Right side of the infield – Greg Bird is penciled in as the starting first baseman. Unless he struggles mightily, 500+ plate appearances should be in the cards. When he needs a day off, Neil Walker looks to be the guy to fill in. Second base is where things get interesting. Tyler Wade has been impressing, both defensively and at the plate. Both he and Walker look to be in line for plenty of at bats this season. With the versatility that Wade possesses with the glove, he could become a super utility guy. The Yankees have a ton of versatility in the infield, so plate appearances shouldn’t be an issue for both Walker and Wade.
TAMPA BAY RAYS: 80-82 record in 2017
The Rays look to be settled, as far as who’s starting where on Opening Day. Wilson Ramos behind the plate, CJ Cron at 1B, Joey Wendle at 2B, Matt Duffy at 3B, Adeiny Hechavarria at SS, Denard Span in LF, Kevin Kiermaier in CF, Carlos Gomez in RF, and Brad Miller at DH.
Mallex Smith – Currently recovering from a hamstring injury and could evenutally compete for time in LF with Span. If Smith wins out, Span could slide into the DH role.
Brad Miller – The Rays are going to want to get his bat into the lineup, as he’s one of the few remaining that can bop one over the fence. With that said, he’s still recovering from a fractured right pinkie toe. If and when he’s ready to go, he will likely be the strong-side of the platoon at 1B, 2B, and DH.
TORONTO BLUE JAYS: 76-86 record in 2017
Troy Tulowitzki is hurt….again. I’m about as shocked as getting viruses on my computer when visiting porn sites. Until he comes back, it will be a battle between Aledmys Diaz and Yangervis Solarte. Diaz had that magical year in 2016 when he clubbed 17 home runs. More than likely an outlier year, as his ISO was .210. He’s more like a .150-.160 ISO guy. While his defense isn’t the greatest, he does have more experience than Solarte at shortstop. Solarte is a switch hitter that clubbed 18 home runs with SD last season. His power is more legit than Diaz’s. Both have good plate discipline, as neither strikes out often. Diaz around 15% and Solarte in the 13% range. Solarte has always been known as a good utility player, so more than likely, he will remain in that role while Diaz mans short until Tulo is ready to come back. Which basically means that Diaz will be the starting shortstop for the Blue Jays in 2018.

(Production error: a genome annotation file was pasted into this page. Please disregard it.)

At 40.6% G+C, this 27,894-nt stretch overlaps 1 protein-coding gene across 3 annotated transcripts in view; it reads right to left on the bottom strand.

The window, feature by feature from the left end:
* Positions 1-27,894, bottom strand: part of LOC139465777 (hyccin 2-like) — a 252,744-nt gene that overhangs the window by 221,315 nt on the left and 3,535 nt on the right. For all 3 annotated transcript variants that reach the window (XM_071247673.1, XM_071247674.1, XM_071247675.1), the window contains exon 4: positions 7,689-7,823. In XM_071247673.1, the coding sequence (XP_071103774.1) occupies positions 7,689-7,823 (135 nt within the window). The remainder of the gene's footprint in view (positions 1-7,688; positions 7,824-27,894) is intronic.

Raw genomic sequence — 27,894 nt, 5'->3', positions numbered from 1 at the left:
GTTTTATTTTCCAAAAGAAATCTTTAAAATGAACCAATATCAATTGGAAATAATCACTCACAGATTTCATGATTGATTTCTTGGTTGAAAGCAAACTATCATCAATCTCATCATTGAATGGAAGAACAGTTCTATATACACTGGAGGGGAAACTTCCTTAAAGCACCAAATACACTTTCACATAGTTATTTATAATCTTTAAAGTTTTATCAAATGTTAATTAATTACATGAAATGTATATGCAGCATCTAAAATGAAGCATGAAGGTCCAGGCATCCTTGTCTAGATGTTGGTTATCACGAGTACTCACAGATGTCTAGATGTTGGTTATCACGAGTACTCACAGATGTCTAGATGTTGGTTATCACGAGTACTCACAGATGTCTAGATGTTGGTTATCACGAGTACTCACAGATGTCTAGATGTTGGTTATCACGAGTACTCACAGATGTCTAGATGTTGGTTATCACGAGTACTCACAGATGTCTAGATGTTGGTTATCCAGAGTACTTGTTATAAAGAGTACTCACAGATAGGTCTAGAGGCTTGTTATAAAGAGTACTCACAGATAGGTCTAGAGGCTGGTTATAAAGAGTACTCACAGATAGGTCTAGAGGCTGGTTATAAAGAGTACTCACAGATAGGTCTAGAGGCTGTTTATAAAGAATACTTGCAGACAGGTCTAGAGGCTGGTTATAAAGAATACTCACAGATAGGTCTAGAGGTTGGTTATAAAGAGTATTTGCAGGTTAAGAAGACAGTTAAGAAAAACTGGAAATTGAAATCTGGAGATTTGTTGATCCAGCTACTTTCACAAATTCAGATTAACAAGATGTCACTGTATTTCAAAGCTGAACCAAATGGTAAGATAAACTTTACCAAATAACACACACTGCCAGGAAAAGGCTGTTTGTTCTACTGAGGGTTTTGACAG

The rest of the lineup looks set. Russell Martin at C, Kendrys Morales at DH, Justin Smoak at 1B, Devon Travis at 2B, Josh Donaldson at 3B, Randal Grichuk in RF, Kevin Pillar in CF, and a platoon of Curtis Granderson/Steve Pearce in LF.
BALTIMORE ORIOLES: 75-87 record in 2017
Caleb Joseph will be behind the plate, Jonathan Schoop at 2B, Manny Machado at SS, Tim Beckham at 3B, Adam Jones in CF, and Chris Davis at 1B. Colby Rasmus will be on the strong side of the platoon in RF. Who will be his platoon mate, though? Anthony Santander looks to be the likely candidate. The switch hitter is a Rule 5 draft choice from last year, so he needs to be on the roster for 44 days to start the season or the Orioles risk losing him. Buck Showalter has been impressed with him, both defensively and at the plate. It doesn’t hurt that he’s hitting .333 in spring and leads the team with four home runs and 16 RBI. Trey Mancini is the left fielder, but the injury to Mark Trumbo could shake some things up. Trumbo is slated to be the DH, but he’s out for 3-4 weeks with a right quad strain. Mancini could be the DH, which would then open up a spot for Santander in left. More than likely, it will be Danny Valencia that fills in for Trumbo. Valencia batted .256 with 15 home runs with Seattle last season. He does have some versatility defensively, but Steamer projects him for only 202 plate appearances this season.